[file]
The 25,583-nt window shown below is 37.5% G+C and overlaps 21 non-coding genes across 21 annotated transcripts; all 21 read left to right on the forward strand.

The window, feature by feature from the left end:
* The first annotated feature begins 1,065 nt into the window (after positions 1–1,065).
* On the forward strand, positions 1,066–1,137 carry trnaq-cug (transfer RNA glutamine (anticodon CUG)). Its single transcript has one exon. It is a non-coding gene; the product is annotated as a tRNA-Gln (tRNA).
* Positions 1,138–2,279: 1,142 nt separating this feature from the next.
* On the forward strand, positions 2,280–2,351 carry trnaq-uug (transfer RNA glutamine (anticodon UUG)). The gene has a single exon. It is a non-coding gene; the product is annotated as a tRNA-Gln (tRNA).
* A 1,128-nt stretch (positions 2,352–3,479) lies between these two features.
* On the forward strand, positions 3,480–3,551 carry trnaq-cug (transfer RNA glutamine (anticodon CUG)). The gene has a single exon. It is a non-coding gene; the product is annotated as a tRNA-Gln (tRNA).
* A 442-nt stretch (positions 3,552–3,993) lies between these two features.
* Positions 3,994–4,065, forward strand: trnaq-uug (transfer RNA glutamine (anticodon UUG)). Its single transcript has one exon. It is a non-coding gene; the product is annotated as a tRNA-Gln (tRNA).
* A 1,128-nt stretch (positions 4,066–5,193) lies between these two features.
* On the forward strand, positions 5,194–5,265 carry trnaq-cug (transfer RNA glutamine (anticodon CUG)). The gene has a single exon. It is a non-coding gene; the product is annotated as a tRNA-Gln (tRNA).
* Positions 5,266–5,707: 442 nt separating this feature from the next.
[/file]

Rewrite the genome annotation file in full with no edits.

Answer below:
The 25,583-nt window shown below is 37.5% G+C and overlaps 21 non-coding genes across 21 annotated transcripts; all 21 read left to right on the forward strand.

The window, feature by feature from the left end:
* The first annotated feature begins 1,065 nt into the window (after positions 1–1,065).
* On the forward strand, positions 1,066–1,137 carry trnaq-cug (transfer RNA glutamine (anticodon CUG)). Its single transcript has one exon. It is a non-coding gene; the product is annotated as a tRNA-Gln (tRNA).
* Positions 1,138–2,279: 1,142 nt separating this feature from the next.
* On the forward strand, positions 2,280–2,351 carry trnaq-uug (transfer RNA glutamine (anticodon UUG)). The gene has a single exon. It is a non-coding gene; the product is annotated as a tRNA-Gln (tRNA).
* A 1,128-nt stretch (positions 2,352–3,479) lies between these two features.
* On the forward strand, positions 3,480–3,551 carry trnaq-cug (transfer RNA glutamine (anticodon CUG)). The gene has a single exon. It is a non-coding gene; the product is annotated as a tRNA-Gln (tRNA).
* A 442-nt stretch (positions 3,552–3,993) lies between these two features.
* Positions 3,994–4,065, forward strand: trnaq-uug (transfer RNA glutamine (anticodon UUG)). Its single transcript has one exon. It is a non-coding gene; the product is annotated as a tRNA-Gln (tRNA).
* A 1,128-nt stretch (positions 4,066–5,193) lies between these two features.
* On the forward strand, positions 5,194–5,265 carry trnaq-cug (transfer RNA glutamine (anticodon CUG)). The gene has a single exon. It is a non-coding gene; the product is annotated as a tRNA-Gln (tRNA).
* Positions 5,266–5,707: 442 nt separating this feature from the next.